Train Custom Data 📌
📚 This guide explains how to train your own custom dataset with YOLOv5 🚀. UPDATED 25 September 2022.
Use this guide with the YOLOv5 Custom Training Notebook.
Before You Start
Train On Custom Data
Creating a custom model to detect your objects is an iterative process of collecting and organizing images, labeling your objects of interest, training a model, deploying it into the wild to make predictions, and then using that deployed model to collect examples of edge cases to repeat and improve.
1. Create Dataset
YOLOv5 models must be trained on labelled data in order to learn classes of objects in that data. There are two options for creating your dataset before you start training:
Use Roboflow to label, prepare, and host your custom data automatically in YOLO format 🚀 NEW (click to expand)### 1.1 Collect Images Your model will learn by example. Training on images similar to the ones it will see in the wild is of the utmost importance. Ideally, you will collect a wide variety of images from the same configuration (camera, angle, lighting, etc) as you will ultimately deploy your project. If this is not possible, you can start from [a public dataset](https://universe.roboflow.com/?ref=ultralytics) to train your initial model and then [sample images from the wild during inference](https://blog.roboflow.com/computer-vision-active-learning-tips/?ref=ultralytics) to improve your dataset and model iteratively. ### 1.2 Create Labels Once you have collected images, you will need to annotate the objects of interest to create a ground truth for your model to learn from.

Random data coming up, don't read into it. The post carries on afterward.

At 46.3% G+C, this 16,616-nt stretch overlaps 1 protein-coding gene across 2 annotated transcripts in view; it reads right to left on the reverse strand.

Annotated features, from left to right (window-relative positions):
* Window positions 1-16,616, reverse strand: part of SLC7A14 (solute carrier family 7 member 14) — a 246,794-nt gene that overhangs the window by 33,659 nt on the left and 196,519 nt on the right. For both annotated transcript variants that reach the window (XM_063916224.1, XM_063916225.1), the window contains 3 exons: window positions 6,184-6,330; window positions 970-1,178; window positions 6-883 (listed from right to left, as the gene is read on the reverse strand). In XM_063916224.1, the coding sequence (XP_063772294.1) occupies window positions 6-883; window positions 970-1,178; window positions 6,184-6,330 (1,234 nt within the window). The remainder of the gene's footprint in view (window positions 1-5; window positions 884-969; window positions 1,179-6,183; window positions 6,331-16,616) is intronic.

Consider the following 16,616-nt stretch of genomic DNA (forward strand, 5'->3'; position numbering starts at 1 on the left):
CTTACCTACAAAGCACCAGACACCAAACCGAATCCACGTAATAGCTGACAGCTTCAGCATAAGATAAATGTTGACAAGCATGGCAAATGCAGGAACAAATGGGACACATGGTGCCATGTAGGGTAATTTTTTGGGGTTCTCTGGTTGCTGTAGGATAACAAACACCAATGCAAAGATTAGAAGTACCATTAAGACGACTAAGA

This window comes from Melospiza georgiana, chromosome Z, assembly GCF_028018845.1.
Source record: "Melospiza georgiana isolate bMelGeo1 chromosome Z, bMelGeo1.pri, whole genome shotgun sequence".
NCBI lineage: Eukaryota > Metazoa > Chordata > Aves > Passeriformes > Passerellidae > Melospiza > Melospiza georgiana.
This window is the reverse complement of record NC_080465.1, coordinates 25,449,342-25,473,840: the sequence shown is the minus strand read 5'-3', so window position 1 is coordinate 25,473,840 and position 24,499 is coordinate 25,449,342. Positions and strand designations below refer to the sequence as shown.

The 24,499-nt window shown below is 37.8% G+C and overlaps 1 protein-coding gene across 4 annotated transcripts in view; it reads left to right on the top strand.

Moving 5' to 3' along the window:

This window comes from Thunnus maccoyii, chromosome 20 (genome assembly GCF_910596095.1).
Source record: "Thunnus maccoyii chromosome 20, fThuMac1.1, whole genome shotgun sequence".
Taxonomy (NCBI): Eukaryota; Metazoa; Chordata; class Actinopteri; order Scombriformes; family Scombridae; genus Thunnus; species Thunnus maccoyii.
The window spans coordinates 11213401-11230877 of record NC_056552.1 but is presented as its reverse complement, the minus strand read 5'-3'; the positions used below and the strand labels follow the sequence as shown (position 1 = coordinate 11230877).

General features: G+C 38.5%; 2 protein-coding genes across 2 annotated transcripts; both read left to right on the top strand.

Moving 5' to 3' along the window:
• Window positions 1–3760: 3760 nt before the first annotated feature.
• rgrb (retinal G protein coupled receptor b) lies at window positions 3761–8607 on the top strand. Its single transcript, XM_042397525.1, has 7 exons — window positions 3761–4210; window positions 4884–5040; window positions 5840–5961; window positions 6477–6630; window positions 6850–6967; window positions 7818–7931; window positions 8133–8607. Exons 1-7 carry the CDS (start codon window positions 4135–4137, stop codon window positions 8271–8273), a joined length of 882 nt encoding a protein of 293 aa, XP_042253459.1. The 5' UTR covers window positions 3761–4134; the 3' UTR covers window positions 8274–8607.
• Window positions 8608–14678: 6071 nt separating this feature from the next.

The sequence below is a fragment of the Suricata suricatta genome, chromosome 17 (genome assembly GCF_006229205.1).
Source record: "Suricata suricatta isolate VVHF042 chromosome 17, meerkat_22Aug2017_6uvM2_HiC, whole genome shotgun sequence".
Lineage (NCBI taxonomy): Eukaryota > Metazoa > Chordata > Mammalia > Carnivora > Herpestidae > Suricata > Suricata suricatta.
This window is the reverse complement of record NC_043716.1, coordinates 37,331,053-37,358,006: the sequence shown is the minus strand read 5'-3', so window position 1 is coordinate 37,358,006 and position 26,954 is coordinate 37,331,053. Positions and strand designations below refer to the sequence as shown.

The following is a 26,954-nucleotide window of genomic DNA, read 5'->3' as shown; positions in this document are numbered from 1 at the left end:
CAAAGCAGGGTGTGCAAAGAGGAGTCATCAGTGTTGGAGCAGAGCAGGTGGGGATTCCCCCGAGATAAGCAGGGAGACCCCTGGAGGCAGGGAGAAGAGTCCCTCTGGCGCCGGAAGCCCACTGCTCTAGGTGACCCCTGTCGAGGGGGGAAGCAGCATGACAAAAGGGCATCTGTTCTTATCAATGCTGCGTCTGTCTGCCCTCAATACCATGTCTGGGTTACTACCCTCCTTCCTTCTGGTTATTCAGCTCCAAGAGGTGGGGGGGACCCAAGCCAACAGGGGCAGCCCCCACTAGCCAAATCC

* **Auto-Orient** - to strip EXIF orientation from your images. * **Resize (Stretch)** - to the square input size of your model (640x640 is the YOLOv5 default). Generating a version will give you a point in time snapshot of your dataset so you can always go back and compare your future model training runs against it, even if you add more images or change its configuration later.
Export in `YOLOv5 Pytorch` format, then copy the snippet into your training script or notebook to download your dataset.
Now continue with `2. Select a Model`.
Or manually prepare your dataset (click to expand)### 1.1 Create dataset.yaml [COCO128](https://www.kaggle.com/ultralytics/coco128) is an example small tutorial dataset composed of the first 128 images in [COCO](http://cocodataset.org/#home) train2017. These same 128 images are used for both training and validation to verify our training pipeline is capable of overfitting. [data/coco128.yaml](https://github.com/ultralytics/yolov5/blob/master/data/coco128.yaml), shown below, is the dataset config file that defines 1) the dataset root directory `path` and relative paths to `train` / `val` / `test` image directories (or *.txt files with image paths) and 2) a class `names` dictionary:
# Train/val/test sets as 1) dir: path/to/imgs, 2) file: path/to/imgs.txt, or 3) list: [path/to/imgs1, path/to/imgs2, ..] path: ../datasets/coco128 # dataset root dir train: images/train2017 # train images (relative to 'path') 128 images val: images/train2017 # val images (relative to 'path') 128 images test: # test images (optional) # Classes (80 COCO classes) names: 0: person 1: bicycle 2: car ... 77: teddy bear 78: hair drier 79: toothbrush